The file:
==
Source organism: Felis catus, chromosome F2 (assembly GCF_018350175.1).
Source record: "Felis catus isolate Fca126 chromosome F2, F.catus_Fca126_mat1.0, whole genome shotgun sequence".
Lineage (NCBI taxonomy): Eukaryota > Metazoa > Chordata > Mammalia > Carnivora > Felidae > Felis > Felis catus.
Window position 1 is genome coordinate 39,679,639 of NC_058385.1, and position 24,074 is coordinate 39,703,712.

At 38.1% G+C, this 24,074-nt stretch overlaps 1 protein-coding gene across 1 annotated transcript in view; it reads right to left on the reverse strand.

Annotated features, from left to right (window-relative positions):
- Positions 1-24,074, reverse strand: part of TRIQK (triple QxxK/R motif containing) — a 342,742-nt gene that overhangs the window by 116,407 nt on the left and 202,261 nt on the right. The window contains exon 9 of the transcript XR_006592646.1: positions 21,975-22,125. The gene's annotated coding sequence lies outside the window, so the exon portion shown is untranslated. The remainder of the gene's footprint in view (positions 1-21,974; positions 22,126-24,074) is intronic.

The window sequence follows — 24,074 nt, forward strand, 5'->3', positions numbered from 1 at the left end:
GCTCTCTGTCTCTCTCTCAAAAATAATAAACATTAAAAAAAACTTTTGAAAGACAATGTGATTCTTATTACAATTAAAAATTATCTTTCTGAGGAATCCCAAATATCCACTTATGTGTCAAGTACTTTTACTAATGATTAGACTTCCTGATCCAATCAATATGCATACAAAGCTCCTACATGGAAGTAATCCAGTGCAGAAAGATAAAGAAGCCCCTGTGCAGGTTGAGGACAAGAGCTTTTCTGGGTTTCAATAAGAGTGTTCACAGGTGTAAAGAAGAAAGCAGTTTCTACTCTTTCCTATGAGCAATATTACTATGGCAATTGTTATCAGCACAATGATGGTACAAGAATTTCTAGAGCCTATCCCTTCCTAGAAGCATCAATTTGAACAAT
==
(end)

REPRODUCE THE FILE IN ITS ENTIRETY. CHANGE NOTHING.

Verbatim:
Source organism: Felis catus, chromosome F2 (assembly GCF_018350175.1).
Source record: "Felis catus isolate Fca126 chromosome F2, F.catus_Fca126_mat1.0, whole genome shotgun sequence".
Lineage (NCBI taxonomy): Eukaryota > Metazoa > Chordata > Mammalia > Carnivora > Felidae > Felis > Felis catus.
Window position 1 is genome coordinate 39,679,639 of NC_058385.1, and position 24,074 is coordinate 39,703,712.

At 38.1% G+C, this 24,074-nt stretch overlaps 1 protein-coding gene across 1 annotated transcript in view; it reads right to left on the reverse strand.

Annotated features, from left to right (window-relative positions):
- Positions 1-24,074, reverse strand: part of TRIQK (triple QxxK/R motif containing) — a 342,742-nt gene that overhangs the window by 116,407 nt on the left and 202,261 nt on the right. The window contains exon 9 of the transcript XR_006592646.1: positions 21,975-22,125. The gene's annotated coding sequence lies outside the window, so the exon portion shown is untranslated. The remainder of the gene's footprint in view (positions 1-21,974; positions 22,126-24,074) is intronic.

The window sequence follows — 24,074 nt, forward strand, 5'->3', positions numbered from 1 at the left end:
GCTCTCTGTCTCTCTCTCAAAAATAATAAACATTAAAAAAAACTTTTGAAAGACAATGTGATTCTTATTACAATTAAAAATTATCTTTCTGAGGAATCCCAAATATCCACTTATGTGTCAAGTACTTTTACTAATGATTAGACTTCCTGATCCAATCAATATGCATACAAAGCTCCTACATGGAAGTAATCCAGTGCAGAAAGATAAAGAAGCCCCTGTGCAGGTTGAGGACAAGAGCTTTTCTGGGTTTCAATAAGAGTGTTCACAGGTGTAAAGAAGAAAGCAGTTTCTACTCTTTCCTATGAGCAATATTACTATGGCAATTGTTATCAGCACAATGATGGTACAAGAATTTCTAGAGCCTATCCCTTCCTAGAAGCATCAATTTGAACAAT